Survey research suggests that medical students in the United States report feeling insufficiently knowledgeable about the care of older adults, and that they expect to find dealing with patients with dementia time-consuming and excessively challenging. A study published in Academic Medicine found that participation in a nursing home-based storytelling group with older adults with dementia improved medical students’ attitudes toward this population.
This storytelling intervention was driven by the hypothesis that interactions with older adults in non-hospital, non-clinical settings may provide physicians and medical students with a greater sense of empathy for their older patients, particularly those with dementia. The authors hypothesized that after spending time with older adults with dementia in a non-clinical activity, medical students would have improved attitudes toward individuals with dementia. If true, this would suggest the utility of including non-clinical interactions with older adults as part of geriatric training curricula for medical students.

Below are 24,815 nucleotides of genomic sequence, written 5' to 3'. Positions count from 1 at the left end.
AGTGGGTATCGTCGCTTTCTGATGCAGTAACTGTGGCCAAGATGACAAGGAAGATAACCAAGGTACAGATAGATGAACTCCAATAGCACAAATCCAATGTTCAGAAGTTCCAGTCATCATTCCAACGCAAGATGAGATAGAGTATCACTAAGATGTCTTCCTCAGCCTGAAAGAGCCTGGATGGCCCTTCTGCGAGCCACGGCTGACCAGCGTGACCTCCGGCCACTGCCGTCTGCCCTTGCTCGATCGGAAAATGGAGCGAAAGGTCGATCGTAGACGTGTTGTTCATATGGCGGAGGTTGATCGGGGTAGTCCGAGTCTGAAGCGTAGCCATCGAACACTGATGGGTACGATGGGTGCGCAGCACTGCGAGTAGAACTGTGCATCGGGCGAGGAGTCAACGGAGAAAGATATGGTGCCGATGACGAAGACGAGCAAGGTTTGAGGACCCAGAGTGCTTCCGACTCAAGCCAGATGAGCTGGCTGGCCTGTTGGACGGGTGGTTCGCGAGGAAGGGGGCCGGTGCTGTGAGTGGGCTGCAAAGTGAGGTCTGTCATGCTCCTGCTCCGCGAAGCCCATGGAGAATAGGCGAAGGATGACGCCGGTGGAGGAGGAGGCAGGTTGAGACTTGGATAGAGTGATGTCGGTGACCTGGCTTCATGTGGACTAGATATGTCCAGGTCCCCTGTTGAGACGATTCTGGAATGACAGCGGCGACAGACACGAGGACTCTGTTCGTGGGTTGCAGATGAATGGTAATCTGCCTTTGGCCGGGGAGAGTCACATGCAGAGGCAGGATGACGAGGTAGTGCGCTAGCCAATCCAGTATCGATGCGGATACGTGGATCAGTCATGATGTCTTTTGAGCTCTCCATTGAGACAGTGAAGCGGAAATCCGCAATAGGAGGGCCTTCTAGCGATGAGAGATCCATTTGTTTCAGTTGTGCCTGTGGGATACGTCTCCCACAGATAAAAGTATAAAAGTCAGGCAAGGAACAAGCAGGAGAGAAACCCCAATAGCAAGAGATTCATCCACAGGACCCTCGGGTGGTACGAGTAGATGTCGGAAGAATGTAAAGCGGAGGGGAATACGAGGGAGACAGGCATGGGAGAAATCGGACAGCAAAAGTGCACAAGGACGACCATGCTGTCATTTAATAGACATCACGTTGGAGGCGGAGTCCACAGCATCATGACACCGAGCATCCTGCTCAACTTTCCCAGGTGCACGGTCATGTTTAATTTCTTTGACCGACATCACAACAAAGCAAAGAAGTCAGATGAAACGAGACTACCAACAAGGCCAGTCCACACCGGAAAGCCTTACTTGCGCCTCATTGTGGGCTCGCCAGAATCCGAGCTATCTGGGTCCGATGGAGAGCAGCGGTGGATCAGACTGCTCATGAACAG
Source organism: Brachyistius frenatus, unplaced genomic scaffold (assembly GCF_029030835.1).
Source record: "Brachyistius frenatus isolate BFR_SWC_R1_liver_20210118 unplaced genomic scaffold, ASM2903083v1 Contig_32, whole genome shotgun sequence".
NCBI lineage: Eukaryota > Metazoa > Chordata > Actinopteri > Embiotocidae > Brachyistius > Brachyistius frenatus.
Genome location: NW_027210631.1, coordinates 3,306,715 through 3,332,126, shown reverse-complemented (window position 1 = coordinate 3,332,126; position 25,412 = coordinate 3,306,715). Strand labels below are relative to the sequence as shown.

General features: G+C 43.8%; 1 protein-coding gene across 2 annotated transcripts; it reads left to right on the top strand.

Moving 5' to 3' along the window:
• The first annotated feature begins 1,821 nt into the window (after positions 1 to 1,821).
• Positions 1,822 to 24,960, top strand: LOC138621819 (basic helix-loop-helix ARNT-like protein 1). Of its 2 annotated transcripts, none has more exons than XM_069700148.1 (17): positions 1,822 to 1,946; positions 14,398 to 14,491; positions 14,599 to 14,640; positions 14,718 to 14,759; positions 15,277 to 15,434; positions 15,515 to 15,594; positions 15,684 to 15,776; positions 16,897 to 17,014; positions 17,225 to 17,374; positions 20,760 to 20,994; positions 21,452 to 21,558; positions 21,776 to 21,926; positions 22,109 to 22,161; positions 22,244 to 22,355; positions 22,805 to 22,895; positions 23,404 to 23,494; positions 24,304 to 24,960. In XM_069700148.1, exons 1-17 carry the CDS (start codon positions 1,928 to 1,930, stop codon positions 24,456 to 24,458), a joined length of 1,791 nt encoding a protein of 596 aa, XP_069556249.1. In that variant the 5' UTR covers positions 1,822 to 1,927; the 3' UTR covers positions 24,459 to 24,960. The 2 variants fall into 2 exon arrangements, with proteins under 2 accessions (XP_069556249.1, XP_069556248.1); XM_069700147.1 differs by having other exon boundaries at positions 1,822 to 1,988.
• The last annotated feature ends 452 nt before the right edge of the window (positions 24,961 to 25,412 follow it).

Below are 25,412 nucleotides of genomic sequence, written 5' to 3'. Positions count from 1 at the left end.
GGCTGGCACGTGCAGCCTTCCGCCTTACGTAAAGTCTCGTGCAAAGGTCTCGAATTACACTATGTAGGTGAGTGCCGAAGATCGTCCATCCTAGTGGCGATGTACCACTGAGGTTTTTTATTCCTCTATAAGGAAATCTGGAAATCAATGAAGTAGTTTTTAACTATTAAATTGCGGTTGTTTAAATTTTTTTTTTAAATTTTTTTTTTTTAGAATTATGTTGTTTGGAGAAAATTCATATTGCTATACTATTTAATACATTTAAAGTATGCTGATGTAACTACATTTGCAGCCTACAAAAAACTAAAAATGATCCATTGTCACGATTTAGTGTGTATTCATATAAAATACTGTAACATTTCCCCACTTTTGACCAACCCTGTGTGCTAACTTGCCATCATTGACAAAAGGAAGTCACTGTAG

For the study, 22 fourth-year medical students were administered the Dementia Attitudes Scale (DAS), a validated measure with 20 items on topics such as knowledge about dementia and comfort around people with dementia. These students then participated in a group storytelling exercise with 20 residents, each diagnosed with dementia, at their retirement community. The medical students were again administered the DAS after spending time with the storytelling group. After the intervention, students (through the DAS) reported significantly higher levels of comfort with and knowledge of dementia and individuals with dementia, particularly regarding the potentially rewarding nature of working with patients with dementia.
There were several limitations to the study, such as the small sample size, the lack of a comparison or control group, and the self-report nature of the scale being used, which is particularly relevant given that the study participants were aware of the purpose of the intervention. Despite these limitations, the results fit with the hypothesis that non-clinical interactions with individuals with dementia are likely to improve medical students’ attitudes toward such individuals.